4. One Mile trail is nice for beginners though boring and busy with snowmobiles on weekends
  5. Parallel to One Mile is an unofficial narrow trail that is nice for snowshoeing and sometimes xc along the brook. Access by taking a left off-trail to climb the mini-hill after the bridge behind the pavilion. It also connects a few times via side trails to One Mile and ends around the Cascade/One Mile/Carr Ridge/Bear Brook/Lane trail junction.


The park is primarily utilized by mountain bikers, and you can find more information about that here. There's a wide range of trails for varying abilities. Beginners should be aware that the trails are rough, rocky, bumpy, filled with roots, and sometimes sandy. These are not cushy paved trails, rail trails, or Acadia-like carriage trails. Lots of single track opportunities winding through the forest and hills. Not ideal for road bikes. Wear a helmet, and know that cell service is spotty.

Herbal Education Opportunities

A variety of beginner, intermediate, and advanced studies awaits! Check out this nice article by Rosalee de la Foret with tips for choosing an herb school.


Wintergreen Botanicals, LLC

Allenstown, NH & Online

Maria Noël Groves

Beginner & intermediate studies. Home Herbalist series and individual classes, on-site and online. Traditional and science-based herbalism, bioregional herbs, nutrition, anatomy & physiology, classes & events, walks, body care, and more. See my Herbal Education page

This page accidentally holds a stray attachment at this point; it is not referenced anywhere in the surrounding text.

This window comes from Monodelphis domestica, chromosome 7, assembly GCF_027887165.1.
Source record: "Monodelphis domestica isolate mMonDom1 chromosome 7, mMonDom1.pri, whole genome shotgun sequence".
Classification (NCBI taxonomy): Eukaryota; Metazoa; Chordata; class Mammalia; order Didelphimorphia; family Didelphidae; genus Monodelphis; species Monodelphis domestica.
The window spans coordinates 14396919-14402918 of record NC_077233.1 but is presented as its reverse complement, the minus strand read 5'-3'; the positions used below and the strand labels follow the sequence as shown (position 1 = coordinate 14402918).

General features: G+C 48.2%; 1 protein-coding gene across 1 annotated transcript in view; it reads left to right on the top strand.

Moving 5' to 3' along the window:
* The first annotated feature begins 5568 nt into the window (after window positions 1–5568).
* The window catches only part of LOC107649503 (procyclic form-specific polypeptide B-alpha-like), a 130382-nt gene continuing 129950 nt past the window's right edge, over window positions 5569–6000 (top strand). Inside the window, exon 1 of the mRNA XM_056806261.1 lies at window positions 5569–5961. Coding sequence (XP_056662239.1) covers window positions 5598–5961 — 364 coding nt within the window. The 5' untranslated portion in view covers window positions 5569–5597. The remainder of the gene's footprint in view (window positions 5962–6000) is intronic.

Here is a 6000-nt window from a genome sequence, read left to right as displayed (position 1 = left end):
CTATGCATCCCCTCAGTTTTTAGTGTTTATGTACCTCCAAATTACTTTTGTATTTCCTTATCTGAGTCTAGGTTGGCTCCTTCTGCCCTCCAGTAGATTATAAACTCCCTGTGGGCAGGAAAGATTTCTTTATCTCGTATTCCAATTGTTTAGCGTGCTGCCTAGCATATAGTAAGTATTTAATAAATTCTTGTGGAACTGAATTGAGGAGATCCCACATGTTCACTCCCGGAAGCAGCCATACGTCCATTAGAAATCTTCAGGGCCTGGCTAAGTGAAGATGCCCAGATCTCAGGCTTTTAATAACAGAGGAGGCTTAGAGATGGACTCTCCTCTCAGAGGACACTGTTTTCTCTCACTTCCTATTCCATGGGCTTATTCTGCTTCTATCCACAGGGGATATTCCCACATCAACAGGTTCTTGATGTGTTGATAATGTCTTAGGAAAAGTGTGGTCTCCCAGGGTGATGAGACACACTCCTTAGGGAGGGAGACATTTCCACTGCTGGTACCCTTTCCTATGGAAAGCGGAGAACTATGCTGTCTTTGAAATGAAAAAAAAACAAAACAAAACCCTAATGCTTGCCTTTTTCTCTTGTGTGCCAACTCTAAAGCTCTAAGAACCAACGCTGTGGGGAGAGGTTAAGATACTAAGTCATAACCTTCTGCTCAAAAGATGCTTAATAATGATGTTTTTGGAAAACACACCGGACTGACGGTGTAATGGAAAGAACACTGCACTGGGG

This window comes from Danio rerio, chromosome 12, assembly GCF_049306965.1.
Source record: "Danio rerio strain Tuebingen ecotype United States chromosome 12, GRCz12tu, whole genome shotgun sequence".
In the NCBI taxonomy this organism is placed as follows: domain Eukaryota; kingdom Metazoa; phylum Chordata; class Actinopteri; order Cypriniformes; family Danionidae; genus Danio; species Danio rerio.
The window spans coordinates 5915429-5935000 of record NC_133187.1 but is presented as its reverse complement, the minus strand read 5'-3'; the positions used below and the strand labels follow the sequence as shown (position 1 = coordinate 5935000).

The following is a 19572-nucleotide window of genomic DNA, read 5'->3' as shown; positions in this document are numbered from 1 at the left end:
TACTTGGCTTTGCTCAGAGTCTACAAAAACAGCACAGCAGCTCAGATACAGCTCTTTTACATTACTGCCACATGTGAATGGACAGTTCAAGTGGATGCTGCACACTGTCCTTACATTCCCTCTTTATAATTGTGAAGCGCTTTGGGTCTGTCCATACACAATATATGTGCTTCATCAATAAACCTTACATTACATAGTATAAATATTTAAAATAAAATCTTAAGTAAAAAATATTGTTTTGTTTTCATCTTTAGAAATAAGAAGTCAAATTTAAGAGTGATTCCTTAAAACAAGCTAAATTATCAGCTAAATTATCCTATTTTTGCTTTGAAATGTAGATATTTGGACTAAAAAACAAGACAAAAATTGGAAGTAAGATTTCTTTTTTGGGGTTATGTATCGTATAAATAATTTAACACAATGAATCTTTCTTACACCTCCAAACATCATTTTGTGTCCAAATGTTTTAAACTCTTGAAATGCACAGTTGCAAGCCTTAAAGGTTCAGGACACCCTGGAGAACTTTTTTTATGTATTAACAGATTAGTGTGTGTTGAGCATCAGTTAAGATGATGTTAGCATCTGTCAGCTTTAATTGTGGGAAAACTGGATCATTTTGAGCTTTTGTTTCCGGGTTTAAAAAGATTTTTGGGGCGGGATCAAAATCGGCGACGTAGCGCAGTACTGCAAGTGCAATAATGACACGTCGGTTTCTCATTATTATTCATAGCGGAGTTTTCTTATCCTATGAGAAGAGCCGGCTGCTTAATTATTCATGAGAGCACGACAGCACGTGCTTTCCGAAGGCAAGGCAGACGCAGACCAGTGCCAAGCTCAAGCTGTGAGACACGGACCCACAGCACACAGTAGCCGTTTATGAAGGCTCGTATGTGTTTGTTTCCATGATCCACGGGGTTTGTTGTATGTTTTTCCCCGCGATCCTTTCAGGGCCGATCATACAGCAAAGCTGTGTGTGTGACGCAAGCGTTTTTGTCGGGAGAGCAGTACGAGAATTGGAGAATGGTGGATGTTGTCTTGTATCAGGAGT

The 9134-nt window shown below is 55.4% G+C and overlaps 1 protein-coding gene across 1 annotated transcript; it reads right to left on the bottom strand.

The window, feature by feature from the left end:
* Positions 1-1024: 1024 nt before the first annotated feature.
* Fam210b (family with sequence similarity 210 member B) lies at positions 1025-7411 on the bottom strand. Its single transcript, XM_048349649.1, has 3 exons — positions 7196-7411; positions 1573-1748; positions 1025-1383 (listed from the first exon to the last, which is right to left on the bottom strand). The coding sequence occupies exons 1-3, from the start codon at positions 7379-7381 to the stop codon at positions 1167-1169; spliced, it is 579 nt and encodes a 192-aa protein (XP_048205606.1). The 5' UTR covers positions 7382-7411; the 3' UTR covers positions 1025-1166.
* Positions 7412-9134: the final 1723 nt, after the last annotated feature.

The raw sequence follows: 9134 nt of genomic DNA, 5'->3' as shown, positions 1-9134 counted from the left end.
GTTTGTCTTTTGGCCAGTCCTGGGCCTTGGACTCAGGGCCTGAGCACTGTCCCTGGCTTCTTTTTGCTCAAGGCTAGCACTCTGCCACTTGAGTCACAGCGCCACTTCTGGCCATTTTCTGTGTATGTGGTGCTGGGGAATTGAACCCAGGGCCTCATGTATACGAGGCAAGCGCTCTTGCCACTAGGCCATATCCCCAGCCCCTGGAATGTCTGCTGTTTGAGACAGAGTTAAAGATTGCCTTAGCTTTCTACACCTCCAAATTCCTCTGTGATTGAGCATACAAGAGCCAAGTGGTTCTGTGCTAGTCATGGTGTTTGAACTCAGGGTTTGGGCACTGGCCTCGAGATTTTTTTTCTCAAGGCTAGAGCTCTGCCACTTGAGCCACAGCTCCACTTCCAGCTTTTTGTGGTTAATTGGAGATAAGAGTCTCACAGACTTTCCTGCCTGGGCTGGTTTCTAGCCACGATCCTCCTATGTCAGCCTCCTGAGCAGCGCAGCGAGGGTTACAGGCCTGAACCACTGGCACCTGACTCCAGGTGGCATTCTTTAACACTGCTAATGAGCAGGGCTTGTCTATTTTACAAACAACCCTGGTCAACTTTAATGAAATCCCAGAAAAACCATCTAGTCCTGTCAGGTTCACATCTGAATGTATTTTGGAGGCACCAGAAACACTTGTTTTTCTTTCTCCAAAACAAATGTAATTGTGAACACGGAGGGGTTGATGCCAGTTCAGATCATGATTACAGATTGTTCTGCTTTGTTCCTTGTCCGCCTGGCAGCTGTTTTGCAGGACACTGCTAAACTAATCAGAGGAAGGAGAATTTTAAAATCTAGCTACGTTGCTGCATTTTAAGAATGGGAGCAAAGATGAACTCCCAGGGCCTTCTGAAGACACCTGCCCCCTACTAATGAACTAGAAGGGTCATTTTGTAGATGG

Herbal Academy of New England (Online)

HANE offers several different herbal online study programs for a range of experience levels including beginner, intermediate, entrepreneur, and advanced. They also offer a subscription to the online Herbarium to access excellent quality herbal monographs and articles. I'm honored to be a contributor to both the advanced course and the Herbarium, and if you use the above links to access and pay at HANE, your purchase will directly support the work that *I* do (without costing you any extra money).


New Hampshire 
Herbal Network

Throughout the State
Various Instructors
Visit for various workshops, special events, and other opportunities to learn about herbs from a variety of herbal experts in the state. Beginner and advanced opportunities. A chapter of the American Herbalists Guild.


Misty Meadows

Lee, NH

Beginner and intermediate/advanced study opportunities including hands-on time harvesting, medicine making, in the shop, etc. Strong focus on intuitive herbalism and plant spirit medicine.


Greenwood Herbals

Limerick, ME

Beginner and intermediate/advanced herbal study programs.


Vermont Center for Integrative Herbalism

Montpelier, VT

One of the best multi-year intermediate/advanced clinical training programs in the northeast.


Boston School of Herbal Studies

Boston, MA

Beginner through advanced training programs.


Commonwealth Center for Holistic Herbalism

Boston, MA

Beginner through advanced training programs.


Sara’s Herbs

Gilmanton, NH

Beginner through intermediate training programs.


Free Introductory Health Classes

are offered at

Concord Food Co-op

A Market in Manchester


Beyond New England

-Check out Henriette Kress’s page on natural schools and correspondence programs.

-Or visit the American Herbalists Guild for a list of on-site and correspondence programs, as well as webinars and other educational materials for the public and for members

- And check out the growing list of herb schools and distance programs and other awesome listings on the HerbRally site